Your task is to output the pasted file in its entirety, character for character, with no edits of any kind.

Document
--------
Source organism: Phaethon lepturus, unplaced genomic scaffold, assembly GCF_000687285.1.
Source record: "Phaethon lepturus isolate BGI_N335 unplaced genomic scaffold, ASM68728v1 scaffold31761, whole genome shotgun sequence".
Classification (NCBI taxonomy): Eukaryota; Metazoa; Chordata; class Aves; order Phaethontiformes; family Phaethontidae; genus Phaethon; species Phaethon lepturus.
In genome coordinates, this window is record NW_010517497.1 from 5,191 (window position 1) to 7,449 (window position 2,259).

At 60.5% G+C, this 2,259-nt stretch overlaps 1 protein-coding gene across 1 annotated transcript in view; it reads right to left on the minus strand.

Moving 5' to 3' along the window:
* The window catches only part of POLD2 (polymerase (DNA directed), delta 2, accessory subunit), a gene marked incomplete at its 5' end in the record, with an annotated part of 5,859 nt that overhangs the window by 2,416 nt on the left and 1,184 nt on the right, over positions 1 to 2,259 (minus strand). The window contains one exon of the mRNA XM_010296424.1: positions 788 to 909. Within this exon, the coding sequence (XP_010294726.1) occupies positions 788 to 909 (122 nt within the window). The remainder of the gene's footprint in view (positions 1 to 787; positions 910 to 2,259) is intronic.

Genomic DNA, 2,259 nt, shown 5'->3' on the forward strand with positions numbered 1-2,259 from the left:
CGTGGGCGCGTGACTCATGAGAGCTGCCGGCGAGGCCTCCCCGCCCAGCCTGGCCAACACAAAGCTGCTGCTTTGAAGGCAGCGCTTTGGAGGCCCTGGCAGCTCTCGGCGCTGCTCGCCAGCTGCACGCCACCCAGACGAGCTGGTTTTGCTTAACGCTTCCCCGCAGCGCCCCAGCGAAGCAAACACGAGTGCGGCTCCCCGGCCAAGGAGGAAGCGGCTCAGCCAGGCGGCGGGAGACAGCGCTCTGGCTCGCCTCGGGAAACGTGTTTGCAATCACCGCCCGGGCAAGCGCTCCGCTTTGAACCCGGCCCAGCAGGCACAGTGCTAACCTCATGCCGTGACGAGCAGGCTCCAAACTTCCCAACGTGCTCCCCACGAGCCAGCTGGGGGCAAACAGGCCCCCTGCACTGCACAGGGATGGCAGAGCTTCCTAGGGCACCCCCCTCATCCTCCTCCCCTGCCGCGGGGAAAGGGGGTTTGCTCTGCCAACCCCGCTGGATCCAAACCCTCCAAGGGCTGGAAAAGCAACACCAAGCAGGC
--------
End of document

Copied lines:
Source organism: Phaethon lepturus, unplaced genomic scaffold, assembly GCF_000687285.1.
Source record: "Phaethon lepturus isolate BGI_N335 unplaced genomic scaffold, ASM68728v1 scaffold31761, whole genome shotgun sequence".
Classification (NCBI taxonomy): Eukaryota; Metazoa; Chordata; class Aves; order Phaethontiformes; family Phaethontidae; genus Phaethon; species Phaethon lepturus.
In genome coordinates, this window is record NW_010517497.1 from 5,191 (window position 1) to 7,449 (window position 2,259).

At 60.5% G+C, this 2,259-nt stretch overlaps 1 protein-coding gene across 1 annotated transcript in view; it reads right to left on the minus strand.

Moving 5' to 3' along the window:
* The window catches only part of POLD2 (polymerase (DNA directed), delta 2, accessory subunit), a gene marked incomplete at its 5' end in the record, with an annotated part of 5,859 nt that overhangs the window by 2,416 nt on the left and 1,184 nt on the right, over positions 1 to 2,259 (minus strand). The window contains one exon of the mRNA XM_010296424.1: positions 788 to 909. Within this exon, the coding sequence (XP_010294726.1) occupies positions 788 to 909 (122 nt within the window). The remainder of the gene's footprint in view (positions 1 to 787; positions 910 to 2,259) is intronic.

Genomic DNA, 2,259 nt, shown 5'->3' on the forward strand with positions numbered 1-2,259 from the left:
CGTGGGCGCGTGACTCATGAGAGCTGCCGGCGAGGCCTCCCCGCCCAGCCTGGCCAACACAAAGCTGCTGCTTTGAAGGCAGCGCTTTGGAGGCCCTGGCAGCTCTCGGCGCTGCTCGCCAGCTGCACGCCACCCAGACGAGCTGGTTTTGCTTAACGCTTCCCCGCAGCGCCCCAGCGAAGCAAACACGAGTGCGGCTCCCCGGCCAAGGAGGAAGCGGCTCAGCCAGGCGGCGGGAGACAGCGCTCTGGCTCGCCTCGGGAAACGTGTTTGCAATCACCGCCCGGGCAAGCGCTCCGCTTTGAACCCGGCCCAGCAGGCACAGTGCTAACCTCATGCCGTGACGAGCAGGCTCCAAACTTCCCAACGTGCTCCCCACGAGCCAGCTGGGGGCAAACAGGCCCCCTGCACTGCACAGGGATGGCAGAGCTTCCTAGGGCACCCCCCTCATCCTCCTCCCCTGCCGCGGGGAAAGGGGGTTTGCTCTGCCAACCCCGCTGGATCCAAACCCTCCAAGGGCTGGAAAAGCAACACCAAGCAGGC